I’ve said before that I think common sense can be a dangerous term. My argument then was as follows:
If someone tells you that x is the case, based on common sense, then I think they mean that x being the case is self-evidently true. But if it is self-evidently true, then pointing that out is redundant. At best what they’re saying is, “Look, maybe it’s not obvious right now, but if you just consider it for a moment, you’ll see that it is. And if you can’t see that, you must lack common sense.” It’s that last implication that’s really dangerous, because if x is not self-evidently true, then calling it common sense is designed to discourage you from questioning something dubious.
If you’re interested in an example of how the term is abused, I recently found this. It’s a site maintained by a man called Harper who has some very odd ideas indeed about language. He believes, for example, that Latin was invented by Italian speakers as a kind of secret shorthand, that French is descended from English, which is not descended from Old English (you can read more here and here). On his website he claims, however, to offer “new theories” that are “not weird” and which are “either closely evidenced or chock-full of common sense”. There’s something troubling about that. First I have doubts about how “closely evidenced” his theories really are. Second, while it’s good and indeed necessary to apply one’s trained intuitions (a very charitable interpretation of what he means by common sense) to the evidence, our intuitions alone—especially untrained ones—are a very poor substitute for real evidence and reasoned appraisal of it.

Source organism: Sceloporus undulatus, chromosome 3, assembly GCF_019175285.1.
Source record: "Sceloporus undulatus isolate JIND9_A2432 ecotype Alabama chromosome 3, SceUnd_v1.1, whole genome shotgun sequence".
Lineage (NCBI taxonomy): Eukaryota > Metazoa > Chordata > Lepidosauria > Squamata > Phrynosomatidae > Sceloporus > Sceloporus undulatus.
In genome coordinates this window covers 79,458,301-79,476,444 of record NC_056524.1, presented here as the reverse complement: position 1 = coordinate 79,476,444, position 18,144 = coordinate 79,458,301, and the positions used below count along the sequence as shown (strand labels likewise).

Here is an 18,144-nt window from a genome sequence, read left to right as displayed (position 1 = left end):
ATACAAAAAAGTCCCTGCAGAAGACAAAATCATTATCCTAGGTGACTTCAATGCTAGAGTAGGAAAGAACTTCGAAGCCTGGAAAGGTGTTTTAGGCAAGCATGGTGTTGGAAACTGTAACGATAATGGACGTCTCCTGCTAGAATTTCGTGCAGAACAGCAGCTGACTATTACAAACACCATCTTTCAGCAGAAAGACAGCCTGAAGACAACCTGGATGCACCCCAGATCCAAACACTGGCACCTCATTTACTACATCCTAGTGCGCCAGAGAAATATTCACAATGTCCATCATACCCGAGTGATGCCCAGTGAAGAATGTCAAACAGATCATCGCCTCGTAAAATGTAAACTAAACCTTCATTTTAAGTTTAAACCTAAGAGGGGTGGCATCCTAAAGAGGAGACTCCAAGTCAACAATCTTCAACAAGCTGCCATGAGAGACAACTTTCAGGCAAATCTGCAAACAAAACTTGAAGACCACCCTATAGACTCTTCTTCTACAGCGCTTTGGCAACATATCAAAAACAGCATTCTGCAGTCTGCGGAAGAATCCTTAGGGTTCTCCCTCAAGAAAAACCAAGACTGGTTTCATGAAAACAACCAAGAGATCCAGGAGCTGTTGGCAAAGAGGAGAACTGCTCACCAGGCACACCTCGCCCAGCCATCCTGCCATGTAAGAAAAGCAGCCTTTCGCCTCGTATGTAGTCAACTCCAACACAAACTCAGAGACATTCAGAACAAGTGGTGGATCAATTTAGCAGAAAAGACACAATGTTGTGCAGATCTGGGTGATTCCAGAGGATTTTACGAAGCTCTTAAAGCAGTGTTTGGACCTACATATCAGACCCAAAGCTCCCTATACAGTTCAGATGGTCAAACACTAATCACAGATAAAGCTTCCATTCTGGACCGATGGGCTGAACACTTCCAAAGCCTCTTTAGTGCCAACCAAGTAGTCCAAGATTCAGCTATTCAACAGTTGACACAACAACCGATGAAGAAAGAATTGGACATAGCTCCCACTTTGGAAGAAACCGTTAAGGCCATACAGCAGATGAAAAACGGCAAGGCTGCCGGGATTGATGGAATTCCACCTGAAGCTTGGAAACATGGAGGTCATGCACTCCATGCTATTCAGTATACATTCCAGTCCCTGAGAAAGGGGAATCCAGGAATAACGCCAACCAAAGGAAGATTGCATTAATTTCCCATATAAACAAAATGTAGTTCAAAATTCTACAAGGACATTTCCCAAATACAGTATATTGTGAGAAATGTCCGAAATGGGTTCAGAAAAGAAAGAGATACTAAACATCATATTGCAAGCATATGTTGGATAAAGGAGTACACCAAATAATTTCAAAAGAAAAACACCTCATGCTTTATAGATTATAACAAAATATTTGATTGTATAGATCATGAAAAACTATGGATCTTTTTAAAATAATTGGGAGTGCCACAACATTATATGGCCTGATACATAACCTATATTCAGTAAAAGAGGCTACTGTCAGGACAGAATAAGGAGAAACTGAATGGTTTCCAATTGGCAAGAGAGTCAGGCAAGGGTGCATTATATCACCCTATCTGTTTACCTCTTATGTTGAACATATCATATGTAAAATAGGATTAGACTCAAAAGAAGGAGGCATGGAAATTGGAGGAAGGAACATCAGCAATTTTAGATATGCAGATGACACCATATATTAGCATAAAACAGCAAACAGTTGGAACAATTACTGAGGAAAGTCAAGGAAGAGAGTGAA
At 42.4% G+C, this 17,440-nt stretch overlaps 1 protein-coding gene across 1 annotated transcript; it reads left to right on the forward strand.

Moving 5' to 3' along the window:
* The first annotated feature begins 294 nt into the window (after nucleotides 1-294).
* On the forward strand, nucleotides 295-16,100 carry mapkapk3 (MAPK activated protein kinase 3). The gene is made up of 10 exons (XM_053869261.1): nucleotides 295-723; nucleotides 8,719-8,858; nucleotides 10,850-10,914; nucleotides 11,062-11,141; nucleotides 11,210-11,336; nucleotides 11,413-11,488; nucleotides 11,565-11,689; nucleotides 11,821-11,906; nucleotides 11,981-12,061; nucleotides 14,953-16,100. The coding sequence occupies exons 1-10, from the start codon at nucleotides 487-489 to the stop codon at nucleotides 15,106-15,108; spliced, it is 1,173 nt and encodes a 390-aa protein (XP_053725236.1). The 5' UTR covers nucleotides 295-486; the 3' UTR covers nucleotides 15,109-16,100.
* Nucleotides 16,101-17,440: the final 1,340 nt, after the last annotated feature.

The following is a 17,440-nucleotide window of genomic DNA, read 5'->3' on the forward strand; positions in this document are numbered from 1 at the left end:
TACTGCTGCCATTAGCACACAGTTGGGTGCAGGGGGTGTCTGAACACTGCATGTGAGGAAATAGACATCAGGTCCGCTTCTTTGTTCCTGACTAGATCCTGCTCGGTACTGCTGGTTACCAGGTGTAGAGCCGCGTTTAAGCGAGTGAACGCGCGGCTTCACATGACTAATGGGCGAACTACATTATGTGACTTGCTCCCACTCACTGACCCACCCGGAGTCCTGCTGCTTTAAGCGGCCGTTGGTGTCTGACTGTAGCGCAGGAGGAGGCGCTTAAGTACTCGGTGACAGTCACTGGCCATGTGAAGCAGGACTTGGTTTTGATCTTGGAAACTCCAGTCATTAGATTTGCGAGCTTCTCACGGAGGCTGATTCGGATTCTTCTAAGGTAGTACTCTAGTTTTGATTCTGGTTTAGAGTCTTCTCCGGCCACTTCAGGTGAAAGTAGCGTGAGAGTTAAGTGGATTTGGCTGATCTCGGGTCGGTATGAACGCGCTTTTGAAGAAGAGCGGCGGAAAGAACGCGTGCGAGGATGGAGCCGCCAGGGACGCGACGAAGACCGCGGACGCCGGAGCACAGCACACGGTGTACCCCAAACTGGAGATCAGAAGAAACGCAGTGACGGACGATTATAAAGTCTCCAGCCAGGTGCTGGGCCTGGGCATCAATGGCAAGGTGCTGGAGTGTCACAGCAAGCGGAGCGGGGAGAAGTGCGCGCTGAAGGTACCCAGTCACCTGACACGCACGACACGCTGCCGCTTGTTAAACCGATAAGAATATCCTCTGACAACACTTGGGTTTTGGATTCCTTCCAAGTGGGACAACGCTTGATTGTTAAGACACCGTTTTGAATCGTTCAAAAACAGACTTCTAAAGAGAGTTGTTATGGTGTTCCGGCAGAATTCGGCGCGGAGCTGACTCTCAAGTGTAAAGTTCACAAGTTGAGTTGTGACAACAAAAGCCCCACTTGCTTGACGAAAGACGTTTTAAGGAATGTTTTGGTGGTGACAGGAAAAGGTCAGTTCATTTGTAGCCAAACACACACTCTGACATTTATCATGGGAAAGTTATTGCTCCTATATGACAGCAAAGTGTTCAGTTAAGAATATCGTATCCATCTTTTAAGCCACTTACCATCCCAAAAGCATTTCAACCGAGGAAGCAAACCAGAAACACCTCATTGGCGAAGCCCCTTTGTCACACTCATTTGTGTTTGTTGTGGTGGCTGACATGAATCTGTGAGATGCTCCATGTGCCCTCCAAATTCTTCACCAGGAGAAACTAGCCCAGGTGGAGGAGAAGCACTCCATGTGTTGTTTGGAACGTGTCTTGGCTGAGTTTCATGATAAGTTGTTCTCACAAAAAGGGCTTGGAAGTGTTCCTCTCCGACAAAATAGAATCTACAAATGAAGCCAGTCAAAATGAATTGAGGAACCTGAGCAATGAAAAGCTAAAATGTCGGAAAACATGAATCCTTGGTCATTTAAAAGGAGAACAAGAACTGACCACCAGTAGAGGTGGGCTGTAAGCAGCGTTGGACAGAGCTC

Harper is right that we shouldn’t just accept wholesale what people with letters after their name tell us, but he’s wrong to suggest that common sense is a very reliable means of distinguishing when we should or shouldn’t trust what we’re told. Real evidence and our intuitions often lead in different directions. If we’re trying to understand the world, then we need to be prepared for the truth to run contrary to our common-sense assumptions. We’re much more likely to accept something unquestioningly if it accords with our biases—if it seems, in other words, like common sense—and encouraging people to follow that route is to lead them into error.